This week we covered the GIB shortage, how farmers are measuring and cutting their dairy emissions, the idea of ‘sportswashing’ and Saudi Arabia’s new LIV Golf tournament, why asylum seekers are treated differently to other refugees in Aotearoa, and took a closer look at sick leave as we enter the middle of the cold and flu season.
Whakarongo mai to any episodes you might have missed.
GIB (that’s a brand of plasterboard product for the uninitiated) is as precious as gold these days.
Orders have been delayed by months, houses have sat unfinished, construction companies have gone under. The Government has now stepped in, launching a taskforce to investigate the shortage last week. Forget Godot, it seems we’re all waiting for GIB.
NZ Herald property editor Anne Gibson takes The Detail through the dramatic tale of a humble product: how GIB became the industry standard with a 95 percent share of the market, what caused the supply chains at Fletcher Building subsidiary Winstone Wallboards to dry up, and why Simplicity Living is leading the call to divest from Fletchers and look abroad.
New Zealand will become the first country in the world to price emissions at the farmgate, if the agriculture sector’s plan – He Waka Eke Noa – wins the support of the Government.
It’ll mean farmers won’t be part of the broader emissions trading scheme, but will have their own system to meet the goal of cutting emissions in the agriculture sector by 10 percent by 2030 and up to 40 percent by 2050.
George Moss is a dairy farmer and climate change ambassador for the industry body DairyNZ. The Detail takes a tour of the farm to find out how the Mosses have built up a herd that’s now 10 percent more efficient than the average farm in terms of production, while emitting less methane.
Moss says more than 90 percent of dairy farmers have their greenhouse gas data, but the challenge for many is understanding it so they can work on reducing emissions while ensuring they still have a viable operation.
“Out there is a group of farmers really embracing this space and really building their knowledge. There’s a group of farmers – probably the minority – who are vocal at the other end, who are saying we shouldn’t do anything and this is not fair and somebody else should tackle the problem.”
Saudi Arabia has found itself getting international attention again, but this time it’s because the country’s sovereign wealth fund is bankrolling the world’s newest elite golf tournament, LIV Golf.
The big names to join the tour have received hundreds of millions of dollars by just signing on. But in doing so, these sportspeople have opened themselves up to criticism that they were willingly selling their skillset to help clean up Saudi Arabia’s blood-soaked reputation.
“They’re scary motherfuckers to get involved with,” said Phil Mickelson, a golfer who was paid $200 million – more than double his career earnings – just for joining LIV Golf.
“We know they killed [Washington Post reporter and US resident Jamal] Khashoggi and have a horrible record on human rights. They execute people over there for being gay. Knowing all of this, why would I even consider it? Because this is a once-in-a-lifetime opportunity to reshape how the PGA Tour operates.”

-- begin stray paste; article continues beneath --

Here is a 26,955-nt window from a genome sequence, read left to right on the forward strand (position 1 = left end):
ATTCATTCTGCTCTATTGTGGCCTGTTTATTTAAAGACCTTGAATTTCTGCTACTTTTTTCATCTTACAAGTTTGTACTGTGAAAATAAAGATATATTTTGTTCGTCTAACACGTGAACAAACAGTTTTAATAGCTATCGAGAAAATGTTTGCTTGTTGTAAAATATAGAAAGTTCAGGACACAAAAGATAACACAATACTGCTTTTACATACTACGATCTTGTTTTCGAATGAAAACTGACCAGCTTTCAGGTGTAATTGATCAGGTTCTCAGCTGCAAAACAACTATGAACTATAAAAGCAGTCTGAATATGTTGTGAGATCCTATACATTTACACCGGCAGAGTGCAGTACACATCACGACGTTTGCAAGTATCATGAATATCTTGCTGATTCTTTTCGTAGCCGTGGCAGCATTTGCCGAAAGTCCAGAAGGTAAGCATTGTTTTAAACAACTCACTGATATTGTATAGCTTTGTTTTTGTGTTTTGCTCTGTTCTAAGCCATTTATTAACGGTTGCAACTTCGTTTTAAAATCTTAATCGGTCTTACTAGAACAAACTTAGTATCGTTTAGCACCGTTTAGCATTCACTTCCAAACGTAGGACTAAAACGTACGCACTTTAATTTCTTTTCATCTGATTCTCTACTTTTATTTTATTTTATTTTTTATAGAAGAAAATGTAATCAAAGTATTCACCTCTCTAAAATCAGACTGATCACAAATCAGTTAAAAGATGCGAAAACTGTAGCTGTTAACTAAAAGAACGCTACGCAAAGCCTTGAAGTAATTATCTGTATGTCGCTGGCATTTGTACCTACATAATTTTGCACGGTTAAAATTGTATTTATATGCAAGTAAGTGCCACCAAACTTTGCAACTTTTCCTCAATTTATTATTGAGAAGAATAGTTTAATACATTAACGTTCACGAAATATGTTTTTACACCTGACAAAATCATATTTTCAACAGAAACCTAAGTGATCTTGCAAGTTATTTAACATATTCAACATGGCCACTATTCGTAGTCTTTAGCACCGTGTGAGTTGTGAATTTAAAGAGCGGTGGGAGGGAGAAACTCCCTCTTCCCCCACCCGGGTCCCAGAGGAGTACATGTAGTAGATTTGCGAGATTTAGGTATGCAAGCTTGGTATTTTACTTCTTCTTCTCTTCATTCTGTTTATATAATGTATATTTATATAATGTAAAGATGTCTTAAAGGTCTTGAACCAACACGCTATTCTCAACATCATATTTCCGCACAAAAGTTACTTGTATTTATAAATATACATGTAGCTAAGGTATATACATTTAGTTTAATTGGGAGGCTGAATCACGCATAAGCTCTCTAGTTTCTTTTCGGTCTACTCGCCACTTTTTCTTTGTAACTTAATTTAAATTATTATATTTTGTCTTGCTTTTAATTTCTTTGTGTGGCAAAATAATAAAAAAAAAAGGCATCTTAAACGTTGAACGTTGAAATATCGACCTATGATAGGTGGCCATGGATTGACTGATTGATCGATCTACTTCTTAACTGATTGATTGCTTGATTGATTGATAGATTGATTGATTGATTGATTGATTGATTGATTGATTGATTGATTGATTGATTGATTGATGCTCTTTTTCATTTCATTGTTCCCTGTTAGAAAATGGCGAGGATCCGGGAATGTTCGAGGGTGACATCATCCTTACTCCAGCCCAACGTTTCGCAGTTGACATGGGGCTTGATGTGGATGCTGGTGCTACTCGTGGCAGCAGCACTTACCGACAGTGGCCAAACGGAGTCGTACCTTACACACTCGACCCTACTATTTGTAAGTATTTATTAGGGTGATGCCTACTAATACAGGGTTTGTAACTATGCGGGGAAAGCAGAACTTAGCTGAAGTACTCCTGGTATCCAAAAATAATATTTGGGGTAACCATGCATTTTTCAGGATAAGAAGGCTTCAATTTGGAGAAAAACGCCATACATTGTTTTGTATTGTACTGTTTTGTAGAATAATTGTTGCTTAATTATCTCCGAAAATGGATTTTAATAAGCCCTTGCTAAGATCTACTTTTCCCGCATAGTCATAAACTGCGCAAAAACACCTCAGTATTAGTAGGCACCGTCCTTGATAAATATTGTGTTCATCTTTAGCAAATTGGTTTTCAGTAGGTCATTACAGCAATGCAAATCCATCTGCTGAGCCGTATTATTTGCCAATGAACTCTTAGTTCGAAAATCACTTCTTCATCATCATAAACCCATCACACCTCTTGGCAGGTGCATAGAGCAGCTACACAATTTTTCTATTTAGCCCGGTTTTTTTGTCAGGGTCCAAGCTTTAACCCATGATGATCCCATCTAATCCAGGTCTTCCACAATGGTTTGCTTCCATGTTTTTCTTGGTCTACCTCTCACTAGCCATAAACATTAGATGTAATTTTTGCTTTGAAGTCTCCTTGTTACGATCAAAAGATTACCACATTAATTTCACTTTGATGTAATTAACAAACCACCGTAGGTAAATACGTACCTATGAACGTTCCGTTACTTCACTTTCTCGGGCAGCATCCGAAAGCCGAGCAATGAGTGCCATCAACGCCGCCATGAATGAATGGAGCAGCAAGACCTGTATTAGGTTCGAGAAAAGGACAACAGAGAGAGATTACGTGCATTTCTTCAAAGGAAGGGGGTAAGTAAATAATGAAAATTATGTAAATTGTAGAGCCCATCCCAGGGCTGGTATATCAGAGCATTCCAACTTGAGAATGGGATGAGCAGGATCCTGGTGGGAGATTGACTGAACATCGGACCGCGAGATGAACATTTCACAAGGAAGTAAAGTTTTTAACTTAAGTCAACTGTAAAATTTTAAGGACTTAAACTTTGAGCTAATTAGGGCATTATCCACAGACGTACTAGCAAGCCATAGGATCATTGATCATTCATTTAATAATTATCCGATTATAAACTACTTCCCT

Emile Donovan talks to former Sunday Star-Times sports journalist Michael Donaldson and Stuff‘s Dana Johannsen about the phenomenon of ‘sportswashing’ and the effect it’s having on the professional sports industry.
The number of asylum seekers is back on the rise as borders reopen around the world, with shocking stories of people escaping war or persecution only to be stuck in a painful limbo that can drag on for years.
Of the 4.6 million asylum seekers identified by the United Nations, just a few hundred get to Aotearoa every year and fewer than half are given refugee status.
“It’s just a very small drop in the bucket,” says University of Auckland’s Professor Jay Marlowe, co-director for the Centre for Asia Pacific Refugee Studies.
“We’re talking about 0.001 percent of the world’s asylum seekers coming through the New Zealand system.”
And even though the numbers are small, as Sharon Brettkelly finds out, asylum seekers don’t get the same treatment as refugees coming to New Zealand through the quota system.
For years when we’ve had colds, flus and other lurgies, we’ve been expected to soldier on, dosing up on meds and going to work, school and social events.
Then along came Covid-19, and the loud and clear message to stay home when we’re sick.
In 2021, the Government raised employee minimum entitlements for sick leave from five days to 10 days. In the three months to March, 44,200 employed people were away from work for a full week because of sickness, illness or injury – up two-thirds on the same period last year. It’s also the highest it’s been in the past five years. But what happens if you max out your sick leave? Are people still going to work when they’re sick?
Sarah Robson spoke to AUT Professor of Human Resource Management Jarrod Haar and employment lawyer Barbara Buckett.
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